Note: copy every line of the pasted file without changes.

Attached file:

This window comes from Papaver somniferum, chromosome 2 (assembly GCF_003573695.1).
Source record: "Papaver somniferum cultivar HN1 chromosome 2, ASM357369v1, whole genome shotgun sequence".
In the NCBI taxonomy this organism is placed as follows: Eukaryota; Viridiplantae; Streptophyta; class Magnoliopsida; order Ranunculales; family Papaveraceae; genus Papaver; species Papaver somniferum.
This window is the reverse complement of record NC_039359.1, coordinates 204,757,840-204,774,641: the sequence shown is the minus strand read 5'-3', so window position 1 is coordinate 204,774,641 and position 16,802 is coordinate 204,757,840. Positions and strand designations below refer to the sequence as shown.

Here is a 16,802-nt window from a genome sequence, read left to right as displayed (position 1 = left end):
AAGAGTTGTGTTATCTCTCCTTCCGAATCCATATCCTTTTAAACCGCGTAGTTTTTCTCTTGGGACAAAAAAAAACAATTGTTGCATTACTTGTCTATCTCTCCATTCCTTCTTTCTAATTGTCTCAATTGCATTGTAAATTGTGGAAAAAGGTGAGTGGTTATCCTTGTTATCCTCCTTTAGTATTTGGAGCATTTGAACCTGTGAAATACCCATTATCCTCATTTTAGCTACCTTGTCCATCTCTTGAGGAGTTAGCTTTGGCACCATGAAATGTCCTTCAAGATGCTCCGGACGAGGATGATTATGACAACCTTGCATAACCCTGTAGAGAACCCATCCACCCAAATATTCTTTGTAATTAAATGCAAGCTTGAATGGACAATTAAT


This window comes from Papaver somniferum, chromosome 2 (assembly GCF_003573695.1).
Source record: "Papaver somniferum cultivar HN1 chromosome 2, ASM357369v1, whole genome shotgun sequence".
In the NCBI taxonomy this organism is placed as follows: Eukaryota; Viridiplantae; Streptophyta; class Magnoliopsida; order Ranunculales; family Papaveraceae; genus Papaver; species Papaver somniferum.
This window is the reverse complement of record NC_039359.1, coordinates 204,757,840-204,774,641: the sequence shown is the minus strand read 5'-3', so window position 1 is coordinate 204,774,641 and position 16,802 is coordinate 204,757,840. Positions and strand designations below refer to the sequence as shown.

Here is a 16,802-nt window from a genome sequence, read left to right as displayed (position 1 = left end):
AAGAGTTGTGTTATCTCTCCTTCCGAATCCATATCCTTTTAAACCGCGTAGTTTTTCTCTTGGGACAAAAAAAAACAATTGTTGCATTACTTGTCTATCTCTCCATTCCTTCTTTCTAATTGTCTCAATTGCATTGTAAATTGTGGAAAAAGGTGAGTGGTTATCCTTGTTATCCTCCTTTAGTATTTGGAGCATTTGAACCTGTGAAATACCCATTATCCTCATTTTAGCTACCTTGTCCATCTCTTGAGGAGTTAGCTTTGGCACCATGAAATGTCCTTCAAGATGCTCCGGACGAGGATGATTATGACAACCTTGCATAACCCTGTAGAGAACCCATCCACCCAAATATTCTTTGTAATTAAATGCAAGCTTGAATGGACAATTAAT